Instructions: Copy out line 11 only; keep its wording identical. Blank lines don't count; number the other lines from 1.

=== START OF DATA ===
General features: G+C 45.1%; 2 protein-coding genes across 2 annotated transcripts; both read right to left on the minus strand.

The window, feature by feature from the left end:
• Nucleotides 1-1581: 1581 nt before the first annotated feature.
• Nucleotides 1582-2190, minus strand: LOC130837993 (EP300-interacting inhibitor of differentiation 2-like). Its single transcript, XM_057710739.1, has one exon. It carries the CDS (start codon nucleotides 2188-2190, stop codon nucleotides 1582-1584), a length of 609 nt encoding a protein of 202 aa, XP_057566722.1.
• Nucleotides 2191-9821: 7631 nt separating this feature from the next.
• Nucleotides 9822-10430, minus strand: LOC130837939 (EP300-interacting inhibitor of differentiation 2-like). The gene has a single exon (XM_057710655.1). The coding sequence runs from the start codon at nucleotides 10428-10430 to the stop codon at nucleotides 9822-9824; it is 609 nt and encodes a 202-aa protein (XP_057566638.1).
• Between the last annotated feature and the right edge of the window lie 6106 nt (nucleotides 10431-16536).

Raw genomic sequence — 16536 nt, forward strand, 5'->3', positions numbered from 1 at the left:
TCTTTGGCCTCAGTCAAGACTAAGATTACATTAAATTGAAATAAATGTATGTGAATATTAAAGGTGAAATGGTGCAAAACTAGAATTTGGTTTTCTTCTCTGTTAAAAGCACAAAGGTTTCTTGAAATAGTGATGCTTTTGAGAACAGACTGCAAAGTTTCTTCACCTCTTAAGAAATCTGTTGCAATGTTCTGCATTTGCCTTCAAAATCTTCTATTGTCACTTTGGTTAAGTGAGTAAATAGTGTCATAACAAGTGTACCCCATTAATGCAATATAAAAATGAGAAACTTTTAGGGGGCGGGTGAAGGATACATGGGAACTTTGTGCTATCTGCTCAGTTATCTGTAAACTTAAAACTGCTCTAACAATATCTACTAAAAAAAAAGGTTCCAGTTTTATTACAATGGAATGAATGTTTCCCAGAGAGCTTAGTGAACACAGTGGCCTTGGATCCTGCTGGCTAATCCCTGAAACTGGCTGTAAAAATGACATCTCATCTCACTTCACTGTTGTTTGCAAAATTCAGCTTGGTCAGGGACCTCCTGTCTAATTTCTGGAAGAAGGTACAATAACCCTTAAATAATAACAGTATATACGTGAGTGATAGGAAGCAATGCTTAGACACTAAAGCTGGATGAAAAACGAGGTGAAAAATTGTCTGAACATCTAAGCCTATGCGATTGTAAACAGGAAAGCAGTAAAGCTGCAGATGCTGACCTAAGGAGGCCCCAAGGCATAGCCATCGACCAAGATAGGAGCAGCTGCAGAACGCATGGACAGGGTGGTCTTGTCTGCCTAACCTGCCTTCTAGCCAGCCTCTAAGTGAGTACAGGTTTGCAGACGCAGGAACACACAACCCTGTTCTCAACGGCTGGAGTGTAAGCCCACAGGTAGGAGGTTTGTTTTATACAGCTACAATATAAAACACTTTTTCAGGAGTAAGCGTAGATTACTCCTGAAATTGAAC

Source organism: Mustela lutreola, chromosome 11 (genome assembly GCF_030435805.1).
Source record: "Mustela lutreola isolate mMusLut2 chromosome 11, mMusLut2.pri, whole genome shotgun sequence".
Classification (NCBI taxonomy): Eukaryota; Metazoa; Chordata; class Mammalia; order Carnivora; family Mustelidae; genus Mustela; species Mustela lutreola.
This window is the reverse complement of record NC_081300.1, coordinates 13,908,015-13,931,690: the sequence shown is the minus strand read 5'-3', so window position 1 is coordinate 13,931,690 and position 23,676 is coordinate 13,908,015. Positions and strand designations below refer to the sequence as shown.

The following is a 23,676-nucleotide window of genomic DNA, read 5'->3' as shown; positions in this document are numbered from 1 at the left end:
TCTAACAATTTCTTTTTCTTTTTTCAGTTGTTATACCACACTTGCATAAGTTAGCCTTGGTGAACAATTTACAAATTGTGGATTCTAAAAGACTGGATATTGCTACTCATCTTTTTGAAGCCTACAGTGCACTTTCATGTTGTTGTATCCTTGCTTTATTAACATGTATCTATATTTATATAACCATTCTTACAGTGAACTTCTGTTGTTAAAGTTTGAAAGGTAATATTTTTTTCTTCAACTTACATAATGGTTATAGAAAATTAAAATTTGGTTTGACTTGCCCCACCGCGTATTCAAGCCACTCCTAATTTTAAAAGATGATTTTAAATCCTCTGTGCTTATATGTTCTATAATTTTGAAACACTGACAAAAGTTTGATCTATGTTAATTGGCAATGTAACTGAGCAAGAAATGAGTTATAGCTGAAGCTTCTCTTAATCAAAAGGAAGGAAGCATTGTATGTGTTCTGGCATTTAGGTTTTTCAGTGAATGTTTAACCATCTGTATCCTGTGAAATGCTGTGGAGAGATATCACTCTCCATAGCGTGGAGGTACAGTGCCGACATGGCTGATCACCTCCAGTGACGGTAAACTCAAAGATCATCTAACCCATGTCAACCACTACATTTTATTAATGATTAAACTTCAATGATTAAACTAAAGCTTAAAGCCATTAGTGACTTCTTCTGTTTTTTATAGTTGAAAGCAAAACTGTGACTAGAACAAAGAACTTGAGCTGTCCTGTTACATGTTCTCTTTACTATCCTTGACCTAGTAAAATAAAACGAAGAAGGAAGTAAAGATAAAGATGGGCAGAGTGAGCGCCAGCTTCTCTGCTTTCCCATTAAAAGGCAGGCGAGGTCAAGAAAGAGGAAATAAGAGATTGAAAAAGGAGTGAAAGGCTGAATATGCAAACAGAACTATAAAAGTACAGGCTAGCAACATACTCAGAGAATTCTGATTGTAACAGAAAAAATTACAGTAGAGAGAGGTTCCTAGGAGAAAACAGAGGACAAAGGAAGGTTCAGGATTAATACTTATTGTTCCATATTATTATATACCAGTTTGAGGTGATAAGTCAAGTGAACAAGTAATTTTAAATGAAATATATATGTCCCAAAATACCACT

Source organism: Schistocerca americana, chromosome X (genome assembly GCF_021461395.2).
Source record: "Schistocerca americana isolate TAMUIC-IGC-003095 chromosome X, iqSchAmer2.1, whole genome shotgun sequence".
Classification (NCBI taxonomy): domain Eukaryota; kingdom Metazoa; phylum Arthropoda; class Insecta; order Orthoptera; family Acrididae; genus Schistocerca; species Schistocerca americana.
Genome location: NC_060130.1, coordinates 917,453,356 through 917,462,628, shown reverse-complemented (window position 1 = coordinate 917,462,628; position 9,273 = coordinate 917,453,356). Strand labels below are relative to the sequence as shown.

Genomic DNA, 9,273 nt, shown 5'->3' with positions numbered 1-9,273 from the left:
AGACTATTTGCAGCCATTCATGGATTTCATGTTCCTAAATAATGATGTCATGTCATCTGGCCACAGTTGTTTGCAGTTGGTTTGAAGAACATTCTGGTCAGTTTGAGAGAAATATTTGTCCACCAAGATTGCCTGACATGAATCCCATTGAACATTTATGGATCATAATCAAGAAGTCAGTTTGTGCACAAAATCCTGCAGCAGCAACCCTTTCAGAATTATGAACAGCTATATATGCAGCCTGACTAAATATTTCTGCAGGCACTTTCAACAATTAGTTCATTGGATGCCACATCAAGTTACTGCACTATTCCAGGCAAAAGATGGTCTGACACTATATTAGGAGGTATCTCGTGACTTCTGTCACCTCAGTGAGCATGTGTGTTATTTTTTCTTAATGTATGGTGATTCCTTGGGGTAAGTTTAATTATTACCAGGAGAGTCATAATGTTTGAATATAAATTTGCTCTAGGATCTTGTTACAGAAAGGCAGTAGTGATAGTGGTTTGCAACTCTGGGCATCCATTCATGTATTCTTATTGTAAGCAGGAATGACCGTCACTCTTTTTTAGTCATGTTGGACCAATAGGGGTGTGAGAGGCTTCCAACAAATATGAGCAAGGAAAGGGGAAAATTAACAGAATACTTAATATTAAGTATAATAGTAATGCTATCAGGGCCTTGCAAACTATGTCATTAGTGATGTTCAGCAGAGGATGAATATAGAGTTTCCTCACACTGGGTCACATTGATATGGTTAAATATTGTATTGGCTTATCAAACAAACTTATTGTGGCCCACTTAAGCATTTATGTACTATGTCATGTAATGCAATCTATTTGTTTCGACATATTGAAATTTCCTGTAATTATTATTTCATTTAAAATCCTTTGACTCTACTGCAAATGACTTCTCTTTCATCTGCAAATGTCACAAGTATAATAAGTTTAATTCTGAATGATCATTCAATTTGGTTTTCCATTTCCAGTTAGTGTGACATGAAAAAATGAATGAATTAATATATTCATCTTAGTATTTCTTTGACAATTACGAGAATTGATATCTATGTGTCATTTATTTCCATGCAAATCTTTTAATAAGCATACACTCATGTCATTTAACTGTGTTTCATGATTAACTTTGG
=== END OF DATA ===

Source record: "Mustela lutreola isolate mMusLut2 chromosome 11, mMusLut2.pri, whole genome shotgun sequence".